Dean Koontz is generally categorized as a writer of horror, and I’m not a fan of horror, so I’m not sure what possessed me to read one of his novels. Maybe someone gave it to me. Maybe I picked it up in a bargain bin somewhere.
What I do remember is that the book’s title was Watchers and, while reading it, I fell in love with a dog named Einstein and an author named Dean Koontz.
Then along came the Odd Thomas series. Again, I don’t know how I discovered it, but I do know that Koontz’s “odd” protagonist nabbed and bagged my heart before I even got to paragraph two. The series is written in first person, from the point of view of a short-order cook named Odd Thomas, who pulls you in with his wit and humility and then captivates you like a first crush with his concern for the underdogs of – and out of – this world.
“My name is Odd Thomas, though in this age when fame is the altar at which most people worship, I am not sure why you should care who I am or that I exist.”
Peculiar things happen to Odd Thomas that don’t happen to anyone else. He communicates with the dead, for instance. Not by choice, mind you. Odd Thomas is a reluctant confidant and can’t resist helping the quiet souls who seek him out for justice.
Almost every page of Koontz’s novels contains a line or phrase that teases and pleases the brain. I’m down right envious of Koontz’s ability to penetrate beneath the surface of things (the beautiful and ugly, humorous and sad, inspiring and depressing) and share observations that vibrate with truth.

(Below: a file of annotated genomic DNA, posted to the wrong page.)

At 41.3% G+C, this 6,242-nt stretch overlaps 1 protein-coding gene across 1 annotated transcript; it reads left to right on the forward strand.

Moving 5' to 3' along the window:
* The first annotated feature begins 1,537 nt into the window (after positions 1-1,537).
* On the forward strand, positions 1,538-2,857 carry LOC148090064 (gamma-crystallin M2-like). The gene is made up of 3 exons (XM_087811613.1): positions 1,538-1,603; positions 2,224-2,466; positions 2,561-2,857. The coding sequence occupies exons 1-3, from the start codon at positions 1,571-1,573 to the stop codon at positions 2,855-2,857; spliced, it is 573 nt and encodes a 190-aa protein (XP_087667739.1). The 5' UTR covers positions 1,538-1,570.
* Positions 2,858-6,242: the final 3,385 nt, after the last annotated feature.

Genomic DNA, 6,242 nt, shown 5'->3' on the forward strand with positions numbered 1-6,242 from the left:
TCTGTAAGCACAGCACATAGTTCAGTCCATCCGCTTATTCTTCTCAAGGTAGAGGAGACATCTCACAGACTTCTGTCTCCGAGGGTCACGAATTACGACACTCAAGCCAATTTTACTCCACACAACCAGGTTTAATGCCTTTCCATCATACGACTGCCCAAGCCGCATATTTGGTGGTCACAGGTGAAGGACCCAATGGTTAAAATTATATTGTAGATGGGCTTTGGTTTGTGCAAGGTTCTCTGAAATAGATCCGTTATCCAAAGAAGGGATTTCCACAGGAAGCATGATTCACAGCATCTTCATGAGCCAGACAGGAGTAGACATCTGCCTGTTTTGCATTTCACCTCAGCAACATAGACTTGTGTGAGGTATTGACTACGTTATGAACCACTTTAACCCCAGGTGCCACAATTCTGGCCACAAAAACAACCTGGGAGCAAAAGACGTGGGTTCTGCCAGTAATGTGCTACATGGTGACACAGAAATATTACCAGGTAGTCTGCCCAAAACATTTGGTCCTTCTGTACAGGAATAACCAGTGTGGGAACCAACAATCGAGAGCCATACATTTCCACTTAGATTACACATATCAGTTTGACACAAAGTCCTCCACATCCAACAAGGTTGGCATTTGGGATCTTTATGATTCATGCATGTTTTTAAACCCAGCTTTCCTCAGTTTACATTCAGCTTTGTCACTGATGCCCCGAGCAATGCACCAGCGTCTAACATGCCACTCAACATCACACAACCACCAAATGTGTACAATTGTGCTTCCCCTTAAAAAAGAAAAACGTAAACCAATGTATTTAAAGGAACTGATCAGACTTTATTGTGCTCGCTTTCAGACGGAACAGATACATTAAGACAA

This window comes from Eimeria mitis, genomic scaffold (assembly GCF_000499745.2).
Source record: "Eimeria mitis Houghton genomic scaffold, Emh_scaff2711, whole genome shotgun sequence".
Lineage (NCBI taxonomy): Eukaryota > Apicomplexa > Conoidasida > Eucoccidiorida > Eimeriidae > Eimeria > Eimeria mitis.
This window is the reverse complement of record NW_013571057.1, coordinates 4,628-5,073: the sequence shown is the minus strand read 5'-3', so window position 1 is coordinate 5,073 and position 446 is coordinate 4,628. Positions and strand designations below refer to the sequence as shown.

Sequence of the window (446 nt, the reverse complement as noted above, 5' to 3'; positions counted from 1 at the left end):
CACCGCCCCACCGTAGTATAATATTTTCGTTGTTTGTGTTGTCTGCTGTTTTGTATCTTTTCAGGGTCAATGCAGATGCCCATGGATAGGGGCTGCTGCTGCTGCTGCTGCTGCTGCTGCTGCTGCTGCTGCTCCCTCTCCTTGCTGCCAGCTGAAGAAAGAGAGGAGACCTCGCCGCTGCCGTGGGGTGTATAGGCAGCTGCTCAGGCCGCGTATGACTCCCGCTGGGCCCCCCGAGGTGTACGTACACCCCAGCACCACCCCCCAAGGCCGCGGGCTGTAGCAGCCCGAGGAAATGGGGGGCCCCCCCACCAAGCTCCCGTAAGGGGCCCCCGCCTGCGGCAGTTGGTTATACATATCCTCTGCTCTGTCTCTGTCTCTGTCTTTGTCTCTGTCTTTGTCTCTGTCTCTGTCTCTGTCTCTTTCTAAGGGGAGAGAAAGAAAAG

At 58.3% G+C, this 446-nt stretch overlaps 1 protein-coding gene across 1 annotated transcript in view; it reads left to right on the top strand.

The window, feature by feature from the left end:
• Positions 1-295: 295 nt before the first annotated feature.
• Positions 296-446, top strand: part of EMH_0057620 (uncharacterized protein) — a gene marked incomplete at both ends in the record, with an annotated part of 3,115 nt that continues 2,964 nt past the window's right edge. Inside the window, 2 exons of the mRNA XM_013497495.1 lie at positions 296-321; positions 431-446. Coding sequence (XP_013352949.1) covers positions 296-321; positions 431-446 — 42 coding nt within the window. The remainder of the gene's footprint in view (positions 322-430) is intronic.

- “We are not, however, a species that can choose the baggage with which it must travel. In spite of our best intentions, we always find that we have brought along a suitcase or two of darkness, and misery.”
- “A car can’t return the love you give it. but if you’re lonely enough, maybe the sparkle of the chrome, the luster of the paint, and the purr of the engine can be mistaken for affection.”
- “Unlike the beasts of the wild, the many cruel varieties of human monsters, when at last cornered, seldom fight with greater ferocity. Instead, they reveal the cowardice at the core of their brutality.”
And so it goes page after page, bits of wisdom threaded within stories of suspense, horror, sci-fi and love in contemporary settings. It’s no surprise that he’s hard, if not impossible, to categorize. Koontz crosses boundaries. He does his own thing. He is an entertainer and a philosopher. Yet he doesn’t preach and he doesn’t bore. He’s the Emerson of genre fiction.
In a previous post, I described visionary fiction as a genre that not only tells a good story, but also enlightens and encourages readers to expand their awareness of greater possibilities. Visionary fiction helps readers see the world in a new light and recognize dimensions of reality they commonly ignore.
Dean Koontz does that and more. What can I say? The man’s a master. I’m not surprised that many visionary fiction authors claim Koontz influenced their writing. In fact, I would go as far as to say that Koontz is a visionary fiction writer. How’s that for crossing boundaries?
If you haven’t discovered Dean Koontz for yourself, I suggest you do so. Or see the movie, which comes out soon. You won’t regret it. And while you’re at it, check out some of the other visionary authors mentioned on this site. In a world riddled with fear, misunderstanding, and lost hope, you might just welcome fiction that heals, empowers, and bridges differences.